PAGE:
Moving Beyond Trauma: Child Migrants and Refugees in the United States

The U.S. Border Patrol will have intercepted an estimated 90,000 children without any sort of legal protective status by the end of 2016. These are mostly traumatized children who are fleeing violence in their home countries, often without an adult.

In a new report, “Moving Beyond Trauma: Child Migrants and Refugees in the United States,” researchers at Child Trends look at the most recent data available on these immigrant children, their experiences of trauma and the benefits they may or may not receive upon arrival in the U.S. depending on their legal status.

The 90,000 children highlighted by the report are not automatically granted refugee status, and as a result are “subject to a chain of administrative procedures that offers few protections and may include detention for prolonged periods; this presents a great many hazards to their well-being—including re-traumatization,” the report reads.

In fiscal year 2014, the most recent data, according to the report, there were 24,647 refugee arrivals who were younger than 18 (35 percent of the total). Ten percent of refugee arrivals were younger than 5, and 26 percent were between 5 and 17.

In 2015, about 1,300 unaccompanied children who were eligible for the Unaccompanied Refugee Minors program were placed in foster care and received related services.

Immigrant children, like other children in foster care, often experience trauma, including toxic stress, as a result of being separated from their parents. Toxic stress can impact a child’s brain function, impair cognitive, social and emotional skills and compromise the child’s health in the long run.

The report defines a refugee as “A child or adult who, prior to arrival in the United States, is determined to have ‘a well-founded fear of persecution’ in the country of which he or she is a citizen, who meets the additional criteria of being of ‘special humanitarian concern to the United States,’ and who is not considered to present a public health, criminal, or national security risk.”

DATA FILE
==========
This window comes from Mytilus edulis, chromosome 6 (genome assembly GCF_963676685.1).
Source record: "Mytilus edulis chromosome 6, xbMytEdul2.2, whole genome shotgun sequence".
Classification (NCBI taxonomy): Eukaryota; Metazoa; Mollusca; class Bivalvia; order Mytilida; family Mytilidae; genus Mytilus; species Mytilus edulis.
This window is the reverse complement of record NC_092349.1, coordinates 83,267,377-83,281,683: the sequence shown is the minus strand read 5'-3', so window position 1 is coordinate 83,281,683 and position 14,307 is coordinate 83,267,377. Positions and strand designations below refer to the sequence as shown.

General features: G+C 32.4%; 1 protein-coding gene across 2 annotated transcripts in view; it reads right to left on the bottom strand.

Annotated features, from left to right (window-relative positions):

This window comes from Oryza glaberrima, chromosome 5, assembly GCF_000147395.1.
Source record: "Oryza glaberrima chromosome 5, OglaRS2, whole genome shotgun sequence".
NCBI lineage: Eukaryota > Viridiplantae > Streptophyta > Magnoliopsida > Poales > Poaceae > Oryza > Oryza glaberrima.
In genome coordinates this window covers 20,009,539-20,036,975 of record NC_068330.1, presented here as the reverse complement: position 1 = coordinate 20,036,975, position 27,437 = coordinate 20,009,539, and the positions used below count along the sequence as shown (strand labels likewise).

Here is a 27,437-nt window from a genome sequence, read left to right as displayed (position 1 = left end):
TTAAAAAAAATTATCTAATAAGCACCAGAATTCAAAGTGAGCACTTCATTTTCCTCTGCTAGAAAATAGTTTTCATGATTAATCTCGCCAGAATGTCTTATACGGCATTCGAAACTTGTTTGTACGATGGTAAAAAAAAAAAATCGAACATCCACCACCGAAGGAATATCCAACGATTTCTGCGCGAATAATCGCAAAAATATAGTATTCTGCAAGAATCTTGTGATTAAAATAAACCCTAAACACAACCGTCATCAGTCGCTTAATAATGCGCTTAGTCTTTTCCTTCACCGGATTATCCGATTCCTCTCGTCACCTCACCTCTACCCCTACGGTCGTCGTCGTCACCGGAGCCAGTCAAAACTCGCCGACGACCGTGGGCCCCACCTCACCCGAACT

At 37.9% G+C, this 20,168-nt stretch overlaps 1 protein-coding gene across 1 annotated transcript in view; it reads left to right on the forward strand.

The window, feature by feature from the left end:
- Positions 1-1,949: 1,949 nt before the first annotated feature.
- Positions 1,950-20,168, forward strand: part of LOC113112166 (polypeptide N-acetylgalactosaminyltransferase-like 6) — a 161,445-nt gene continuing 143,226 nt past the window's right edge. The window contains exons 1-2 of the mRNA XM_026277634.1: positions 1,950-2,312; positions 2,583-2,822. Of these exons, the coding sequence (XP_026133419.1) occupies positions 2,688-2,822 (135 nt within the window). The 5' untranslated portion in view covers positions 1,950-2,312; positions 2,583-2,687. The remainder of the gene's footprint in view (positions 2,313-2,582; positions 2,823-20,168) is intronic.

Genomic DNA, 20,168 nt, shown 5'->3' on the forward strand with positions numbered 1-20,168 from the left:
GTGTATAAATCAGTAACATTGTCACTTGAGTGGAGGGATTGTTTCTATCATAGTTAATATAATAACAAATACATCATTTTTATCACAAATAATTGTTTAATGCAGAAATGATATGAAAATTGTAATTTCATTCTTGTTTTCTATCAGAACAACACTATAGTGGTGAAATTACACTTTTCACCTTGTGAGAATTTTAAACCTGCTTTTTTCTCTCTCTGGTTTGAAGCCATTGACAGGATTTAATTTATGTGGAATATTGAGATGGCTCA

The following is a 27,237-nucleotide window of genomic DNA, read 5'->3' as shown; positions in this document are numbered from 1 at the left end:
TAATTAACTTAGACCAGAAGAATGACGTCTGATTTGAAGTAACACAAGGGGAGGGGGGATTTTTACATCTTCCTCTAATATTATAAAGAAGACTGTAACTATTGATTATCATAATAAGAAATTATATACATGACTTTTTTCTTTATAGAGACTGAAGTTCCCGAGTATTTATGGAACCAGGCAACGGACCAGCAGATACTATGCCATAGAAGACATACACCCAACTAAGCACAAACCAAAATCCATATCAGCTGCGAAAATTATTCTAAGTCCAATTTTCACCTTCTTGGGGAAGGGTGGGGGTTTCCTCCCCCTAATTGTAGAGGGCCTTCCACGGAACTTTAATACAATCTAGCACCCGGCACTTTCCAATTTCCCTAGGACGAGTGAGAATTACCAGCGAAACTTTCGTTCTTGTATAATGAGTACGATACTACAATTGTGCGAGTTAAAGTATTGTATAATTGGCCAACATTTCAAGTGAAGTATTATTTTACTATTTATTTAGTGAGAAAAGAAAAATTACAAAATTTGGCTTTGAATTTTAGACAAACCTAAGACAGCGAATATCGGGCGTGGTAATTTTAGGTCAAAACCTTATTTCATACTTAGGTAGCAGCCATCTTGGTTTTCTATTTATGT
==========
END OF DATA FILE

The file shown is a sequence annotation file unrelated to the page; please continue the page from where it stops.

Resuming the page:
An asylee, per the report, is a child or adult who meets the criteria for refugee status, but who is already in the United States or is seeking admission at a port of entry.

And an unaccompanied child is defined in the report as “a child traveling without a parent or adult guardian, and without legal authorization, who is apprehended by the U.S. Border Patrol.”

An estimated 37,500 children will be granted refugee or asylee status in 2016, the report says.

Being designated as an unaccompanied immigrant, a refugee or an asylee determines what services an individual may receive upon entering the U.S. As a refugee, an adult is eligible for employment and training programs, medical assistance and other services within 30-90 days of arrival, and must apply for citizenship in one year.

According to the report, unaccompanied children who are not deemed refugees or asylees are eligible for public education, subsidized school meals and Special Supplemental Nutrition Program for Women, Infants, and Children (WIC) benefits, but they are not eligible for the following: